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Collective Judging in Comparative Perspective

Counting Votes and Weighing Opinions

Book | 1st edition 2020 | United Kingdom | Birke Häcker, Wolfgang Ernst

This book provides insight into modern collective judicial decision-making. Courts all over the world sit in panels of several judges, yet the processes by which these judges produce the courts’ decisions differ markedly. Judges from some of the world’s most notable judicial bodies, in both the civilian and the common law tradition and from supra-/international courts, share their experiences and reflect on the challenges to which their collective endeavour gives rise. They address matters such as the question of panel constitution, the operation of rapporteur systems, pre- and post-hearing conferences, the hearing procedure itself, the nature of the interaction between the judicial panel and parties’ advocates, the extent to which a unitary judgment of the court or at least a single majority judgment is required or deemed desirable, and how it is ultimately arrived at through different voting mechanisms. The judicial views are supplemented by a number of academic commentaries. Collective Judging in Comparative Perspective serves as an inspiration for future court design.


Sir Jack Beatson (formerly Court of Appeal of England and Wales)
Thomas von Danwitz (Court of Justice of the European Union)
Matthew Dyson (University of Oxford)
Harry T Edwards (United States Court of Appeals for the DC Circuit)
Wolfgang Ernst (University of Oxford)
Kevin Garnett QC (formerly Boards of Appeal of the European Patent Office)
Msgr Markus Graulich (Pontifical Council for Legislative Text)
Beate Gsell (Ludwig-Maximilians-Universität Munich)
Birke Häcker (University of Oxford)
Dominique Hascher (Cour de cassation)
Sir Launcelot Henderson (Court of Appeal of England and Wales)
Richard Hyland (Rutgers Law School)
Susan Kiefel AC (High Court of Australia)
Georg Kodek (Austrian Supreme Court)
James Lee (King’s College London)
Sir Keith Lindblom (Court of Appeal of England and Wales)
Gertrude Lübbe-Wolff (formerly German Federal Constitutional Court)
Theodor Meron (International Residual Mechanism for Criminal Tribunals)
Angelika Nussberger (formerly European Court of Human Rights)
Akira Ojima (Chief Judicial Research Official, Supreme Court of Japan)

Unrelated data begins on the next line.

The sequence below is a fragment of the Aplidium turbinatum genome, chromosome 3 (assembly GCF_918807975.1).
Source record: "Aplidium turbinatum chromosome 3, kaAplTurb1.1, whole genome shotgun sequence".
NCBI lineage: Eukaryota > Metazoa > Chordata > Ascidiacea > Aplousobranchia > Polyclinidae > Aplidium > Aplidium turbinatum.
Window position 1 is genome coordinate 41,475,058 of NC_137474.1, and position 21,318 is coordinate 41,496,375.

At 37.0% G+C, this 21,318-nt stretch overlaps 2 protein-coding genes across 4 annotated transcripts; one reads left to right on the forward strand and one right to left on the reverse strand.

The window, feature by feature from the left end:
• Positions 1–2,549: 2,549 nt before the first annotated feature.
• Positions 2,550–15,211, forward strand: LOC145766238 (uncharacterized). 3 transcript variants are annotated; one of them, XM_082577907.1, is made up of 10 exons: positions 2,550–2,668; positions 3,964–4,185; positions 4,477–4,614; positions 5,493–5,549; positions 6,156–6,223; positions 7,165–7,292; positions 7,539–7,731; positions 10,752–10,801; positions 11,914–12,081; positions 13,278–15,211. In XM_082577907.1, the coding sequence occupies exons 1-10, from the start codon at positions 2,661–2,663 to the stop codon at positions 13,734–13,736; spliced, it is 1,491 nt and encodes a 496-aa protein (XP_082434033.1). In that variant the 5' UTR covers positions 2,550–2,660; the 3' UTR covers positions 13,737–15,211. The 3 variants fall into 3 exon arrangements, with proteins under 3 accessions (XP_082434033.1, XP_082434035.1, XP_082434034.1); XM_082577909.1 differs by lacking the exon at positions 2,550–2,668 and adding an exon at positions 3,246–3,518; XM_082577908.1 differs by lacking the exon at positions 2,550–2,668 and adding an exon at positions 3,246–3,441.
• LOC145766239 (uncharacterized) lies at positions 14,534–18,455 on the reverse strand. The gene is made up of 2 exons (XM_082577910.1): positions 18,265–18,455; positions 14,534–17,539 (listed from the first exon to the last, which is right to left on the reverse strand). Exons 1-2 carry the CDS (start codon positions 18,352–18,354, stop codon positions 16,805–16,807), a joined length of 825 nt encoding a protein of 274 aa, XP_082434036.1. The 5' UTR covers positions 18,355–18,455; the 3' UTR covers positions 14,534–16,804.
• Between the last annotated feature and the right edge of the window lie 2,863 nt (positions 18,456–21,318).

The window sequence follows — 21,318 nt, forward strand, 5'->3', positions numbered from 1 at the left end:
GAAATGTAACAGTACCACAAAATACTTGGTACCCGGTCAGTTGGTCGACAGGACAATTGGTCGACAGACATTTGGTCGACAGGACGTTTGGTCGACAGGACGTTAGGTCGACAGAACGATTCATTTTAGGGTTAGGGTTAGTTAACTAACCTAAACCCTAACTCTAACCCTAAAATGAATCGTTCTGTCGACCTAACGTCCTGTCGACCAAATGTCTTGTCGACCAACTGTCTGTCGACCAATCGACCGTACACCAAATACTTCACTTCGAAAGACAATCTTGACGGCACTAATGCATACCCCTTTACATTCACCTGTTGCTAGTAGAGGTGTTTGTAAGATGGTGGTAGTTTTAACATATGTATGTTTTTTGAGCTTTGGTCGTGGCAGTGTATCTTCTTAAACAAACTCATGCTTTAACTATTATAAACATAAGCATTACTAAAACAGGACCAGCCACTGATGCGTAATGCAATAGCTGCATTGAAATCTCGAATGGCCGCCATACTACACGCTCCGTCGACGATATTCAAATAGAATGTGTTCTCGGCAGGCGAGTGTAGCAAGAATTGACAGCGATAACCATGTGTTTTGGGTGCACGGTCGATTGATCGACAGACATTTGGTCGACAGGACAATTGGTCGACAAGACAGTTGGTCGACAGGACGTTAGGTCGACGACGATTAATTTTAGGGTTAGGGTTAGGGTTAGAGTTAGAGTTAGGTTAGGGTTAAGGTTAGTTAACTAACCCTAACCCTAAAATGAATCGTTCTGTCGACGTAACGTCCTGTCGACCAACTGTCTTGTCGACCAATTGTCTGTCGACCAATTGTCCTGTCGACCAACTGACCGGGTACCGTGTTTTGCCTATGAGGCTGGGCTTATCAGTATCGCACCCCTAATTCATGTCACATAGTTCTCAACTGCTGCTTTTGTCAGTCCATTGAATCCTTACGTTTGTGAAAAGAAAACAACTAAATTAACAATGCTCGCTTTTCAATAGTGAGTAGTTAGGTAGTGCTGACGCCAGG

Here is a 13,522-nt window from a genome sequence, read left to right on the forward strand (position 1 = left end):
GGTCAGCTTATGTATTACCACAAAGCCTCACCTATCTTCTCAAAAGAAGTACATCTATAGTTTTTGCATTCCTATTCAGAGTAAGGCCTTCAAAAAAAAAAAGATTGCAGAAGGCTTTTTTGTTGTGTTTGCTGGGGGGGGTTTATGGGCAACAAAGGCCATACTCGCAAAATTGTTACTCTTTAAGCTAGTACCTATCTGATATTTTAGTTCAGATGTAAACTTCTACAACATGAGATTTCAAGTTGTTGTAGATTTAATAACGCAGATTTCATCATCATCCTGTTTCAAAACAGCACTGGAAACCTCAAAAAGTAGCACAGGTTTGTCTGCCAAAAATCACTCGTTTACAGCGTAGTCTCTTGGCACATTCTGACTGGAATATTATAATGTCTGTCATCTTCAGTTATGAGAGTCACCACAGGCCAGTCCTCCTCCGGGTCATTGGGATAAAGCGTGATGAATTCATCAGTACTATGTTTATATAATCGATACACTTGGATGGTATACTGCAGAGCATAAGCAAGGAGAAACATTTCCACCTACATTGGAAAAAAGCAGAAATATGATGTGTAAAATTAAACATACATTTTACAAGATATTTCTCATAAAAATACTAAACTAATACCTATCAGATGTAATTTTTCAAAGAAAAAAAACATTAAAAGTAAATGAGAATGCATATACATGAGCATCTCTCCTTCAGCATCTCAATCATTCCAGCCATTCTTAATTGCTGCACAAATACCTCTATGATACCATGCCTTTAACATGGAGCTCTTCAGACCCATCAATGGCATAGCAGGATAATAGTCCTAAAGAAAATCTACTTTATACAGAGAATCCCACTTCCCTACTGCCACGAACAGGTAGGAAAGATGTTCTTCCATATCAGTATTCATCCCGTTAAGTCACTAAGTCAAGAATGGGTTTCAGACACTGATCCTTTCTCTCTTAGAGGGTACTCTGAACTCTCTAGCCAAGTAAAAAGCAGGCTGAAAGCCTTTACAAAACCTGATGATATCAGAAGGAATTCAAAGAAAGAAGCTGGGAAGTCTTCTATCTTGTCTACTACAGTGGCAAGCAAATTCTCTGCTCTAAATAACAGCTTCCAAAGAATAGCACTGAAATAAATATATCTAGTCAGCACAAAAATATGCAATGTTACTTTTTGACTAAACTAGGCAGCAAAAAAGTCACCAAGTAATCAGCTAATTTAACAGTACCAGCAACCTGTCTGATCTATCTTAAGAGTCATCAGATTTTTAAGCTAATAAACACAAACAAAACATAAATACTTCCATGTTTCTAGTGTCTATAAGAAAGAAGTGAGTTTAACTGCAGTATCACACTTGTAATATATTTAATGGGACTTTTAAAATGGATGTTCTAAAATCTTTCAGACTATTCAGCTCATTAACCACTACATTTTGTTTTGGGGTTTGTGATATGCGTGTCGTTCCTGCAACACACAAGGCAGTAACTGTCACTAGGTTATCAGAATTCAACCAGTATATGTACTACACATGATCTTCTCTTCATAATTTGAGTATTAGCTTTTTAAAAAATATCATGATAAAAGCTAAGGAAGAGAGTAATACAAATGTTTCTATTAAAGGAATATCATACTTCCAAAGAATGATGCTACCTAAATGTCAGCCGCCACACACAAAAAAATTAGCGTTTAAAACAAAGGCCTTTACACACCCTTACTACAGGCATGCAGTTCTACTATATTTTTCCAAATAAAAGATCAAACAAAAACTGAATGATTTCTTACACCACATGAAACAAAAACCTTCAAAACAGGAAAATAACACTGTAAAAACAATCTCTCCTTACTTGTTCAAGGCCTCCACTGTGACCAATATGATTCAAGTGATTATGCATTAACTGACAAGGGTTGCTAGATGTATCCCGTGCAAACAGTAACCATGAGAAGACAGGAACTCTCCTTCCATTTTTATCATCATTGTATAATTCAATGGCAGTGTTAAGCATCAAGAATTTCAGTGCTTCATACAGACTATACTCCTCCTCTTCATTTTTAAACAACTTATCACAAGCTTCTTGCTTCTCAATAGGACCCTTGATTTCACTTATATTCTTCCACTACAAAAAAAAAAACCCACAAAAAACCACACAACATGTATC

Naoki Onishi (Otsu District Court, Japan)
Christos Ravanides (Office of Legal Affairs, United Nations)
Lord Reed of Allermuir (Supreme Court of the United Kingdom)
Thomas Rüfner (University of Trier)
Johanna Schmidt-Räntsch (German Federal Court of Justice)
Thomas Stadelmann (Swiss Supreme Court)


WOLFGANG ERNST is Regius Professor of Civil Law, University of Oxford, and Fellow of All Souls College.

BIRKE HÄCKER is the Professor of Comparative Law, University of Oxford, and Fellow of Brasenose College.

Technical info
More Information
Type of product Book
Format Hardback
EAN / ISSN 9781780686240 / 9781839700804
Series name Intersentia Studies On Courts And Judges
Weight 790 g
Status Available
Number of pages xxii + 344 p.
Access to exercice No
Publisher Intersentia
Language English
Publication Date Aug 31, 2020
Available on Jurisquare No
Available on Strada Belgique No
Available on Strada Europe No
Available on Strada Luxembourg No


  • Table of contents and preliminary pages
  • Part I. Designing Collegiate Courts' Decision-Making Processes
  • Chapter 1. The Fine-Mechanics of Judicial Majoritarianism
    Wolfgang Ernst
  • Part II. Collegiate Courts in the Common Law Tradition
  • Chapter 2. Collective Judging in the UK Supreme Court
    Robert Reed
  • Chapter 3. Collective Judging in the Court of Appeal of England and Wales
    Jack Beatson, Launcelot Henderson, Keith Lindblom (Sir)
  • Chapter 4. An Australian Perspective on Collective Judging
    Susan Kiefel
  • Chapter 5. Collegial Decision-Making in the US Courts of Appeals
    Harry Edwards
  • Part III. Collegiate Courts in the European Civil Law Tradition
  • Chapter 6. Collective Judging in the French Cour de Cassation
    Dominique Hascher
  • Chapter 7. Collective Judging in Germany
    Johanna Schmidt-Räntsch
  • Chapter 8. Why is the German Federal Constitutional Court a Deliberative Court, and Why is That a Good Thing? A Comparative Assessment
    Gertrude Lübbe-Wolff
  • Chapter 9. Collective Judging at the Swiss Supreme Court
    Thomas Stadelmann
  • Chapter 10. Decision-Making in Appellate Courts: An Austrian Experience
    Georg Kodek
  • Part IV. Collegiate Courts in a Non-European Civil Law Jurisdiction: The Case of Japan
  • Chapter 11: Collective Judging by Collegiate Courts in Japan
    Akira Ojima, Naoki Onishi
  • Part V. Supranational and International Collegiate Courts
  • Chapter 12: The Fine-Mechanics of Judicial Decision-Making at the European Court of Human Rights
    Angelika Nussberger
  • Chapter 13: Collective Judging in the Court of Justice of the European Union
    Thomas von Danwitz
  • Chapter 14: The Anatomy of the Deliberation Process at International Criminal Tribunals
    Theodor Meron
  • Chapter 15: Collective Judging in the Catholic Church
    Markus Graulich
  • Part VI. Voices from the Audience and Closing Remarks
  • Chapter 16: Decision-Making by the Boards of Appeal of the European Patent Office
    Kevin Garnett
  • Chapter 17: Collegiality and Collectivity in Common Law Courts
    James Lee
  • Chapter 18: Should Judges Tell Us What They Think?
    Richard Hyland
  • Chapter 19: Beyond Anecdote and Synecdoche
    Matthew Dyson
  • Chapter 20: Concluding Remarks
    Wolfgang Ernst, Beate Gsell, Birke Häcker, Thomas Rüfner